By Melissa St. Aude
Casa Grande Dispatch
A rule approved by the Arizona Department of Water Resources in 2009 could cause most Pinal County farmers to lose their groundwater rights.
“This is the biggest secret around,” said Dick Powell, a Casa Grande City Council member and local business owner. “People don’t know this is happening.”
Powell is one of several in the agricultural industry hoping to spread the word about ADWR’s plan to gradually reduce grandfathered agricultural groundwater rights until they are permanently extinguished in 2055.
A meeting to discuss how the state water credit extinguishment rule will affect agriculture will be held at 6p.m. June19 at Casa Grande City Hall.
Many in the community don’t know about the plan or don’t believe it will be enacted.
“They think it sounds too crazy to be true,” Powell said.
A meeting scheduled for next month aims to reach those farmers who don’t know about the ruling and to rally the agricultural community.
With enough pressure, he believes the Pinal Active Management Area’s
Groundwater Users Advisory Committee, which serves as a liaison between ADWR and community groundwater users, will take a more proactive stance against the plan. With the committee’s support, ADWR could halt the extinguishment plan.
“They can stop this ruling,” Powell said.
Under the ADWR ruling, grandfathered agricultural groundwater credits will be gradually lowered each year until they reach zero in 2054.
Credits begin to decline in 2014, when allocation factors drop to 94 percent of the original amount.
In 2015, they drop to 88 percent. Ten years from now, in 2023, the credits will be reduced to 64 percent. By 2054, they will be at zero.
Once the rights are extinguished, the land can no longer be used for agriculture, according to the ruling.
With reduced water credits, the value of farmland drops significantly.
Powell said some farmers will not wait for the credits to reach zero before abandoning farming.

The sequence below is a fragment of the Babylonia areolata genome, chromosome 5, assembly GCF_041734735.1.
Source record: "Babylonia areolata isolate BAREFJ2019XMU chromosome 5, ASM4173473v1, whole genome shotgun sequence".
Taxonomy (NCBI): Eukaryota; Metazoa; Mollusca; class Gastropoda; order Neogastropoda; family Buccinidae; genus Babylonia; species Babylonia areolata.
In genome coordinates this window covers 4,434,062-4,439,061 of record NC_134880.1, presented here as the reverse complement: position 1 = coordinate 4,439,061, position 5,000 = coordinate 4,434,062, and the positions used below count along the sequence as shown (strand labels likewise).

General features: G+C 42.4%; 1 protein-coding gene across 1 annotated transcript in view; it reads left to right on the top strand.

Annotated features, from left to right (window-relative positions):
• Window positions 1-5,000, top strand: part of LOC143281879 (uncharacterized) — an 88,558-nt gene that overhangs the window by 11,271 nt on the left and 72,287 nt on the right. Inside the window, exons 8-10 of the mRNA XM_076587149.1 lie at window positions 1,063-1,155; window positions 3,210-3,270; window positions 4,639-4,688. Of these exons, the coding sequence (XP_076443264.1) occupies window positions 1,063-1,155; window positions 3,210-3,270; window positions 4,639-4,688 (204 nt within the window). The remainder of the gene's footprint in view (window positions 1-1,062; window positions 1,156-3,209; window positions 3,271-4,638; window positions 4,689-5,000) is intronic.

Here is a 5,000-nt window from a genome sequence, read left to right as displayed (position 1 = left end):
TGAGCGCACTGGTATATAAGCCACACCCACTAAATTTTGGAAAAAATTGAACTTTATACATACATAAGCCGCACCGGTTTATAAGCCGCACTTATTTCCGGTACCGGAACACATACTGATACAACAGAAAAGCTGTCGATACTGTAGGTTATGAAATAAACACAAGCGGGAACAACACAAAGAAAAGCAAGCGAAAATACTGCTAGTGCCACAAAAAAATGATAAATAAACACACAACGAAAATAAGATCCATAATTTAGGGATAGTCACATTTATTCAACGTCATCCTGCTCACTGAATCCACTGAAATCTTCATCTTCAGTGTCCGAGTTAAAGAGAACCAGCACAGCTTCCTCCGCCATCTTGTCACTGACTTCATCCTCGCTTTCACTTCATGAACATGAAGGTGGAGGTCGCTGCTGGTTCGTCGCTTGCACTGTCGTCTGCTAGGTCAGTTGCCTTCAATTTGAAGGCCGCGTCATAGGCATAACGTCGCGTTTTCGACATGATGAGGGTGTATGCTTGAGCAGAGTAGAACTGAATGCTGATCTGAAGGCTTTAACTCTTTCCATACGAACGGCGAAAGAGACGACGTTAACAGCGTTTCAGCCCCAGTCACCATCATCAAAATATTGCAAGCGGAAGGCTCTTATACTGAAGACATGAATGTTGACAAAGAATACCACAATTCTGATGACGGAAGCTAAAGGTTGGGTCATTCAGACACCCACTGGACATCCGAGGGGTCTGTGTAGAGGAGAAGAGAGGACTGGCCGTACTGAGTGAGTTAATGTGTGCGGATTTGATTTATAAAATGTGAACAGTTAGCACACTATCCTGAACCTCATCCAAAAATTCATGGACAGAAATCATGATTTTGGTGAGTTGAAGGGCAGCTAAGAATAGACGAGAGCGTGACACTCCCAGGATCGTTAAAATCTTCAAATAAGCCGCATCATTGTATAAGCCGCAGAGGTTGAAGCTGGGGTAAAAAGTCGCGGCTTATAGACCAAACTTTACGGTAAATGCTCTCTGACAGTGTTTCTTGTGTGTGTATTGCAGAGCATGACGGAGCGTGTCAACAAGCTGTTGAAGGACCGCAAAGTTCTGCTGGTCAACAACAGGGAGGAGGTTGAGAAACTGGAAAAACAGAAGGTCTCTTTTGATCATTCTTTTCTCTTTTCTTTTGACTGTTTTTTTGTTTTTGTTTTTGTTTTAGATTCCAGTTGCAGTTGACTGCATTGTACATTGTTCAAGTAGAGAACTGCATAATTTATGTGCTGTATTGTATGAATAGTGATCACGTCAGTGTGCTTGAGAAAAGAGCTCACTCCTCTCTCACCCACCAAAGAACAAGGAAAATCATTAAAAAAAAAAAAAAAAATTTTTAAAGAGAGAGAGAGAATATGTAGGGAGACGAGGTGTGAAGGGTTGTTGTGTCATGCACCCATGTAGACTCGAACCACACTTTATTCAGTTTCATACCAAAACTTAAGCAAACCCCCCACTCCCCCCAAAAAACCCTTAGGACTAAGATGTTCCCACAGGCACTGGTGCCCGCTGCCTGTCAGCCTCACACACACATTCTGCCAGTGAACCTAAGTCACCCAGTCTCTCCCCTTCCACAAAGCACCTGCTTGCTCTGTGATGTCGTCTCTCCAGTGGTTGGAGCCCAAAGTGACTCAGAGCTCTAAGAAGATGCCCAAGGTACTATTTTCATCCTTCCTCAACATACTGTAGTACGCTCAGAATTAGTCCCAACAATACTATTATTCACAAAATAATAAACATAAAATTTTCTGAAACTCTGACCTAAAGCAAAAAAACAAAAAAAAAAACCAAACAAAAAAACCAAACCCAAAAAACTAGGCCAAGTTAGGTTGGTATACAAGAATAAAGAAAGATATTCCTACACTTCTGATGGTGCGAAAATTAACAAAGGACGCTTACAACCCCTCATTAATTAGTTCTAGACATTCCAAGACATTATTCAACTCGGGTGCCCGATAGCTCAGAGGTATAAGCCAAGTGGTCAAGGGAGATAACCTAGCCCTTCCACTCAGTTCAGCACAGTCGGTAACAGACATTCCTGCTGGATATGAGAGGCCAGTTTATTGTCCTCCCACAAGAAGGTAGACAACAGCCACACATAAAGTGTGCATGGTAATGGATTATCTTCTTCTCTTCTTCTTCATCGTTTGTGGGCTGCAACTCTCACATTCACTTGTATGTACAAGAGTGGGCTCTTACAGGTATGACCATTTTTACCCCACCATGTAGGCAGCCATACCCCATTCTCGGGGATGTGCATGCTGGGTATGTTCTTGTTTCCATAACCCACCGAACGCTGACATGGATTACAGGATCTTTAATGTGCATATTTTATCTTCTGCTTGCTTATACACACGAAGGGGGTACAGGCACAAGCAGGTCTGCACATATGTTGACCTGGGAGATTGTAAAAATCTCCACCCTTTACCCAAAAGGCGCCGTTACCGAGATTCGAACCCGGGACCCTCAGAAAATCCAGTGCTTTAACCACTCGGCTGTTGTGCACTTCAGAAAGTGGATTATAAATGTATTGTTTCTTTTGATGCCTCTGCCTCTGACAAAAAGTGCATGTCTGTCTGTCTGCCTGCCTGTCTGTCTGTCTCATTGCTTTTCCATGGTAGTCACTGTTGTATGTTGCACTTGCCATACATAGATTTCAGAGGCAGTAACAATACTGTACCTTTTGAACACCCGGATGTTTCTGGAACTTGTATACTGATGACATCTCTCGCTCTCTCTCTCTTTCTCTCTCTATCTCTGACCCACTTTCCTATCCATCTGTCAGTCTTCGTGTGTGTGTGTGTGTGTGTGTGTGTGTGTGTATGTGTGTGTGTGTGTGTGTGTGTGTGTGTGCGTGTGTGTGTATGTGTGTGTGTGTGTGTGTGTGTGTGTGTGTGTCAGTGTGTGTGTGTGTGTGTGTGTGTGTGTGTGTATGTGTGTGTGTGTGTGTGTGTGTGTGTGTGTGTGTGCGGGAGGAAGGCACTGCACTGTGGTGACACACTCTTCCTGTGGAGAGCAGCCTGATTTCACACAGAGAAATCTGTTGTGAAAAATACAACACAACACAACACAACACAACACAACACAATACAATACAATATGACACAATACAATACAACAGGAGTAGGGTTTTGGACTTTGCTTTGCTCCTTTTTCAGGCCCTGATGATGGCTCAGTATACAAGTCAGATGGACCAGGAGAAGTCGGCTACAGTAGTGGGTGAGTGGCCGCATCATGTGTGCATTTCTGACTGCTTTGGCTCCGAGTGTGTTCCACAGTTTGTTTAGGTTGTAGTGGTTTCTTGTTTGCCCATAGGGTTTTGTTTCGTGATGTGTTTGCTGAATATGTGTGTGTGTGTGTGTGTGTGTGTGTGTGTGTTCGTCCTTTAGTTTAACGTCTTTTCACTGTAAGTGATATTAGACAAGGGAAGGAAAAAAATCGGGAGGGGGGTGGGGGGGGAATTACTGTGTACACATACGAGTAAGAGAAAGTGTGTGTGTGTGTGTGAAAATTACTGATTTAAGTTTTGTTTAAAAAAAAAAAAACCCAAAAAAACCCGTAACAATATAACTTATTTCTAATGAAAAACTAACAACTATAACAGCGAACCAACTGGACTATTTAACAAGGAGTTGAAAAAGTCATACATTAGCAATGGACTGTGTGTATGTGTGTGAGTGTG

“There are farmers who might decide to just cash out now and move someplace else,” he said.
That would devastate the local economy, according to Powell.
“Agriculture and the industries that support it — from the fertilizer plants to the tractor companies — it’s 40 percent of the economy,” he said. “If agriculture goes, we’re left with nothing.”
As farms disappear, developers could pick up the land at lower prices and either homes or bare desert would likely replace former cotton fields.
Developers in Arizona are required to obtain an assured water supply before selling lots. The new ADWR rule aims to reallocate groundwater rights from agriculture to development for assured water supply requirements.
“The management goal of the Pinal AMA, where a predominately agricultural economy exists, is to allow development of non-irrigation uses and to pre- serve existing agricultural economies for as long as feasible,” the rule reads.
When a grandfathered groundwater right is extinguished, ADWR will issue water credits to developers, according to the rule.
Powell believes much of the reallocated agricultural water would be diverted to the Supersti- tion Vistas project, a large development planned near Apache Junction that anticipates a population of 1 million people.
A small part of Superstition Vistas crosses into the Pinal Active Management Area, entitling developers to buy water credits here.
Powell said the development so far does not have adequate water rights.
With farmland devalued, some developers could also purchase, at a discount, agricultural acres for future subdivisions through- out Pinal County, but Powell believes there are problems with that outlook as well.
“Arizona is already challenged for water,” he said. “The consensus is there is no new water. Desalinization is expensive and the Colorado River is overused and endangered. There could come a time when water short- ages mean no more front yards. No more swimming pools. Will people from the East still want to come here then?”
Without agricultural fields to serve as a buffer between bare desert and housing developments, Powell also thinks the area will not be as attractive to potential newcomers to the area.
“The farms reduce the dust and they’re pretty,” he said.
If the new rules take effect, some farmers could potentially rezone their land from agriculture to municipal and industrial to retain their full credits for resale. Some dairies are already zoned as industrial, Powell said, but land growing hay, cotton, corn and other crops is not.
But he believes the water agency will change the ruling with enough pressure.